In terms of gameplay, Grand Theft Auto V is a jack of all trades and a master of none. Rockstar has put together a technical and production marvel with their latest installment of the Grand Theft Auto series, but the weakest suit, as always, is the gameplay. The aiming system is still awkward, the combat is cumbersome, so on and so forth. The Grand Theft Auto series is and always has been about immersion—drawing players into the experience and making it feel satirically authentic to real life. For example, players are excited that NPCs in cars flick you off when they are upset about your reckless driving. That’s not a gameplay feature. It is an additional detail that immerses players further into the world of GTA. So let’s forget that Grand Theft Auto Online, the biggest new feature to the game, has a long list of bugs like deleting all player progress, poor connectivity, and freezing. Game reviewers are so immersed that they almost exclusively handed out ten out of ten reviews even with average gameplay mechanics and an unplayable online mode.

Grand Theft Auto Online bugs and glitches

I would argue that Batman: Arkham Origins is not as good as its predecessors, but the criticisms of Origins are far too harsh. The biggest failing of Origins is that the pace of the game is not as fluid as the older titles, which has a negative effect on immersion. The world has become twice as large as before but it does not serve a purpose. It is also harder to navigate the world by gliding with the cape because the number of elevated areas that players are allowed to access via grapple has been lowered without reason. For some strange reason, you start with more Bat gadgets in this game (in your first two years as Batman) than at the start of Arkham Asylum (much later in Batman’s crime-fighting career). A few new gadgets are added, but they function like previous gadgets, which makes them feel like the same tools with a different skin. These and other tiny issues hamper the immersion that gamers feel, which makes them complain that the game is not adding anything new despite previously acknowledging new additions such as the larger map and changes to the battle system. They are not accurately depicting their frustrations with the lack of immersion.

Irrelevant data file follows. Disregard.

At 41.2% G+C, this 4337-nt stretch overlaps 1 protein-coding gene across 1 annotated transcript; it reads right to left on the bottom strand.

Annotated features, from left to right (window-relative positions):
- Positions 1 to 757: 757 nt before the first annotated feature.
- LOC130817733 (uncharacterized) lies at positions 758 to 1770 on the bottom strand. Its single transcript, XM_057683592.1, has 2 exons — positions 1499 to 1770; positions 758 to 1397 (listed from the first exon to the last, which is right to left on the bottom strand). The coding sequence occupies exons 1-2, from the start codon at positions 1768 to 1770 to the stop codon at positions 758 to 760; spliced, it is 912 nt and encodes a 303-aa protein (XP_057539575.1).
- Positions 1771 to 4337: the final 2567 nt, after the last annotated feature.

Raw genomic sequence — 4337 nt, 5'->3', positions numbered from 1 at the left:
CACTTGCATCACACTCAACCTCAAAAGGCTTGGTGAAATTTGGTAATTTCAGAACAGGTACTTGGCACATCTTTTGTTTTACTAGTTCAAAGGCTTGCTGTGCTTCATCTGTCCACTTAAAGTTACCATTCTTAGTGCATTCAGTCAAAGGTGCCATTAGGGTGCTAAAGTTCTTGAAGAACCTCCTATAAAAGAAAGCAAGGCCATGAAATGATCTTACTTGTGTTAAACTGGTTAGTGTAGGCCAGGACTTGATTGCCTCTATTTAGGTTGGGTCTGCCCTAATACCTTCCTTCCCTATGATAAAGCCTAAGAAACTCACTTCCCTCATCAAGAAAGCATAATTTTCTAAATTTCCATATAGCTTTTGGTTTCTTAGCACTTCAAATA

There is a lot to love about Batman: Arkham Origins. The boss battles are well executed. The story is hit or miss, but engaging throughout. The gameplay is solid as always. Also, there is enough content to keep perfectionists busy for tens of hours. A lot of game reviewers punished Origins on their final scores because it’s not better than Arkham Asylum or Arkham City. It’s a still a really good game, without the masterful immersion that masks the flaws the series has always had.

Batman Arkham Origins bugs and glitches

Please feel free to voice your opinions in the comments so we can get your thoughts on how Batman: Arkham Origins has been received. Are the reviews fair or unfair?

If you would like to join the team as a contributor or are interested in sponsoring a post on this site, purchasing an ad, becoming an affiliate, or taking part in any kind of promotional opportunities, please use this contact form to send us an email and we will get in touch as soon as possible with more information.